• Restlessness or anxiety
  • Irritability or mood disturbances
  • Increased pain
  • Goose bumps on the skin, chills or sweating
  • Stomach cramps
  • Nausea, vomiting or diarrhea
  • Muscle cramping or aches and joint pain
  • Tremors or muscle twitching
  • Rapid heart rate
  • Blood pressure changes
  • Trouble sleeping
  • Thoughts of suicide

Source: Mayo Clinic: Tapering off Opioids: When and How


Individual Consequences


People who misuse opioids or experience opioid addiction are especially vulnerable to overdose.  A person overdosing from opioids may display the following symptoms:

  • Sleepiness or unresponsiveness
  • Slow or absent breathing
  • Slow heartbeat or pulse
  • Cold, clammy skin
  • “Pinpoint” pupils
  • Blue nails or lips

An opioid overdose is a medical emergency that may be reversed with the drug naloxone (Narcan®). If you think someone is overdosing, call 911 immediately.

In Wyoming, the death rate due to opioid overdoses is 8.1 per 100,000 people, almost 60% higher than it had been a decade prior.  However, these rates have begun to stabilize in the past several years.

Other Effects

Aside from the risk of overdose, people who misuse opioids are more likely to suffer from a variety of effects, including addiction.  Addiction is often linked with other problems, such as impaired decision-making, social problems, financial difficulties, and mental illness.

Health effects related to long-term use of opioids include constipation, sleep apnea, depression, anxiety, dry mouth, and impotence.  People who misuse opioids are also at a higher risk of contracting communicable diseases, such as HIV and Hepatitis C.

Community Consequences

The consequences of opioid addiction affect more than the individual. Its impacts affect family members, workplaces, and the community as a whole.  Some of these indirect effects include higher health care costs, spread of infectious diseases, drug-related crime, increased family stress, and decreased productivity.


Baldini, A., Von Korff, M., & Lin, E. H. (2012). A Review of Potential Adverse Effects of Long-Term Opioid Therapy: A Practitioner’s Guide. The primary care companion for CNS disorders, 14(3), PCC.11m01326.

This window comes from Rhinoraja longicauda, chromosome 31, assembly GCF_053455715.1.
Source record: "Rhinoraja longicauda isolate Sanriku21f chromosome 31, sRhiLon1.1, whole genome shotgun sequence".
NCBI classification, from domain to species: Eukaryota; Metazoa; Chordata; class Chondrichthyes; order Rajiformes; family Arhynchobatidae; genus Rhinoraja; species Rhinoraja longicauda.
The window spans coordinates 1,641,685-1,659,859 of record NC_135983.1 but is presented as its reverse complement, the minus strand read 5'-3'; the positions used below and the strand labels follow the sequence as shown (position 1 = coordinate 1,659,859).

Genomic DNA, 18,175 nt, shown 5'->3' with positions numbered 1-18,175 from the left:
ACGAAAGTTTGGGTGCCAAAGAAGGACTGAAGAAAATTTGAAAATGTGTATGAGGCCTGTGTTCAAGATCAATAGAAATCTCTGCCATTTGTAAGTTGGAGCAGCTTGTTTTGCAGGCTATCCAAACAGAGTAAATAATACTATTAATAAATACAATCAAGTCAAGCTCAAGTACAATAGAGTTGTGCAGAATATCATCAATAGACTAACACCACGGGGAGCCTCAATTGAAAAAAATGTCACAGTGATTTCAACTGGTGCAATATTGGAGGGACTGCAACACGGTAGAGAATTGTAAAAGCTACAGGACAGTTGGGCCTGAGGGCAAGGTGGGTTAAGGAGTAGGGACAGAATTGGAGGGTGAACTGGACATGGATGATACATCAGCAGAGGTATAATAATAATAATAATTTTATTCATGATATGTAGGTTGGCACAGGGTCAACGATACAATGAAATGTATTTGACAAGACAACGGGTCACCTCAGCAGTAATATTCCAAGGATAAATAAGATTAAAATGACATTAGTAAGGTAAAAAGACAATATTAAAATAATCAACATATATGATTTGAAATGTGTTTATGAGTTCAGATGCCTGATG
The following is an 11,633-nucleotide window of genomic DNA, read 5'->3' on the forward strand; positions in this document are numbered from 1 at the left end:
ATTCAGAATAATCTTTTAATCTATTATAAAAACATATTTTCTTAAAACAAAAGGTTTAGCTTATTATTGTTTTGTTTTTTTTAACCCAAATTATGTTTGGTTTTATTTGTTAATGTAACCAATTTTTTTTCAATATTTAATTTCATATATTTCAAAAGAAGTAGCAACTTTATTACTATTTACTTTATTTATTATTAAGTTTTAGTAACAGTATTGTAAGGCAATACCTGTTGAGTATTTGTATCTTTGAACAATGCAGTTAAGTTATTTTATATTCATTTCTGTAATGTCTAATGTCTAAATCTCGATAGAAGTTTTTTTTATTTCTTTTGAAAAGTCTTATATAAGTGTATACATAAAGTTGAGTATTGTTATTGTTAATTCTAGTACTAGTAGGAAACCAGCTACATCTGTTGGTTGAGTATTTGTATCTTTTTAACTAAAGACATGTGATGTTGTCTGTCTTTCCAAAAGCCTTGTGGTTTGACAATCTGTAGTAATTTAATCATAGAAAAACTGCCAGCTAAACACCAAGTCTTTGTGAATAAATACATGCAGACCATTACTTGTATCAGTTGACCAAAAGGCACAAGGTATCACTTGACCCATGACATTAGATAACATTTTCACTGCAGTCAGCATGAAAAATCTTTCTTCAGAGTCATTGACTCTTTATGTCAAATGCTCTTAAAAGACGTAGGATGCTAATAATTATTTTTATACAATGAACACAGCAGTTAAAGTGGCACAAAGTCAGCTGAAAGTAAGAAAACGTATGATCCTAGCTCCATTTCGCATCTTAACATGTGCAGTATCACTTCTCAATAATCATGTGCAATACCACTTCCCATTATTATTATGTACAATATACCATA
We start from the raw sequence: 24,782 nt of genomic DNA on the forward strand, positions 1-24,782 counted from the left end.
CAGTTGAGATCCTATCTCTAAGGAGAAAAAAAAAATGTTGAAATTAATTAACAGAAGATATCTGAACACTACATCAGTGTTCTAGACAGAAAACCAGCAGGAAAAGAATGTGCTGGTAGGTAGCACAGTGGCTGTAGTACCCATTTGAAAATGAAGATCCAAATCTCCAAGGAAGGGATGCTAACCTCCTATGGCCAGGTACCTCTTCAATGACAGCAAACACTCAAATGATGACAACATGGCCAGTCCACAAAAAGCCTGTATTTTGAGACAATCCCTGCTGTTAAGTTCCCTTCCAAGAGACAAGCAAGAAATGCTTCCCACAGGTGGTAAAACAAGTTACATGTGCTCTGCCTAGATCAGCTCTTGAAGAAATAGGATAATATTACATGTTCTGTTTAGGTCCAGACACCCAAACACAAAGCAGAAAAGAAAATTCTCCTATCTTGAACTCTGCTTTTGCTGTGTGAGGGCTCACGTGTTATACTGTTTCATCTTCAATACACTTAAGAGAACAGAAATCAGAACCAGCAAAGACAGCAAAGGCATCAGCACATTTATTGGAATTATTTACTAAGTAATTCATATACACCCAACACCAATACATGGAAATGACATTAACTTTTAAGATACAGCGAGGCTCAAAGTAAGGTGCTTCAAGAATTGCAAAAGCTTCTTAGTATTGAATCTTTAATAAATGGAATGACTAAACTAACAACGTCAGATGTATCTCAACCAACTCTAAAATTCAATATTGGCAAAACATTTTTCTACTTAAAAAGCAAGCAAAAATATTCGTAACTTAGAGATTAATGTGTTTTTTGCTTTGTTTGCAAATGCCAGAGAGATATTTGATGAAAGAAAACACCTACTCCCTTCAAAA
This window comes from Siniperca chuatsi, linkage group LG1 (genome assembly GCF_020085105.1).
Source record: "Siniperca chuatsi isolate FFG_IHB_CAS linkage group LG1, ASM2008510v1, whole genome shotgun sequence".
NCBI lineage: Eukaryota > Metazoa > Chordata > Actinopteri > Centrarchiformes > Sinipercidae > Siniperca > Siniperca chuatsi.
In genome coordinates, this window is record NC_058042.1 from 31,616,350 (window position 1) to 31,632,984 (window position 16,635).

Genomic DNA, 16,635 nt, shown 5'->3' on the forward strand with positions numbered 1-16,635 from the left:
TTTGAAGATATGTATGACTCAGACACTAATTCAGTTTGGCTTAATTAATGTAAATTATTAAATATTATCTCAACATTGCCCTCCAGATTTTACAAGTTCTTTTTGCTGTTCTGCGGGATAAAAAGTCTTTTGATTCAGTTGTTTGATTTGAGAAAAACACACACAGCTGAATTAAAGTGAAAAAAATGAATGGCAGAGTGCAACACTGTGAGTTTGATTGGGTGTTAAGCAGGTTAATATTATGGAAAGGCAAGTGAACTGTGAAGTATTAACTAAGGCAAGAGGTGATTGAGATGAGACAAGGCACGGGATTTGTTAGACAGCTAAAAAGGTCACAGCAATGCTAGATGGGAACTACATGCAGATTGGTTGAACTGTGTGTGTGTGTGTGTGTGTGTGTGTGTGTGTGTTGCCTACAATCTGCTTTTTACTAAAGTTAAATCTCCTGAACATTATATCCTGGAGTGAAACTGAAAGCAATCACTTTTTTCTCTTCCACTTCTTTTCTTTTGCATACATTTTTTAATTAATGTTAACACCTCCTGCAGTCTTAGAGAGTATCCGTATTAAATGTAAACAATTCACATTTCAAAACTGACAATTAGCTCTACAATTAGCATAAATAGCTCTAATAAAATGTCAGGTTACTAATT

APA: What is Addiction?

Surgeon General: The Many Consequences of Alcohol and Drug Misuse


There are many diverse, evidence-based strategies to prevent misuse and abuse of opioids and other prescription drugs.  This includes improved monitoring of prescription drugs, restrictions on access to opioids, and improving access to alternative treatment options.  Go to the best practices section of this site to find more about what works.  It is important to remember that not every strategy will work in every community.

Knowing your community and engaging stakeholders is an essential step in efforts to curb prescription drug abuse. See the capacity section on this website to learn more about engaging stakeholders.


While not always thought of in the context of prevention, proper treatment is essential to address the harms of opioid addiction and dependency, both for the individual and community.  In particular, it plays an important role in preventing overdose deaths and further progression of addiction.

Medication-assisted treatment (MAT) is the recommended treatment for opioid use disorder.  It is an evidence-based practice that combines medication with counseling and behavioral therapies to provide a comprehensive approach in treating individuals affected by opioid use disorders. Drugs used for MAT include methadone, buprenorphine, and naltrexone.

For more information about MAT: SAMHSA: Medication-Assisted TreatmentMAT as a Best Practice

To find treatment options in your community:


Wyoming Department of Health Opioid Information

CDC: Opioid Basics

HHS: Opioids

FDA: Opioid Medications

ASAM: DSM-5 Criteria for Diagnosis of Opioid Use Disorder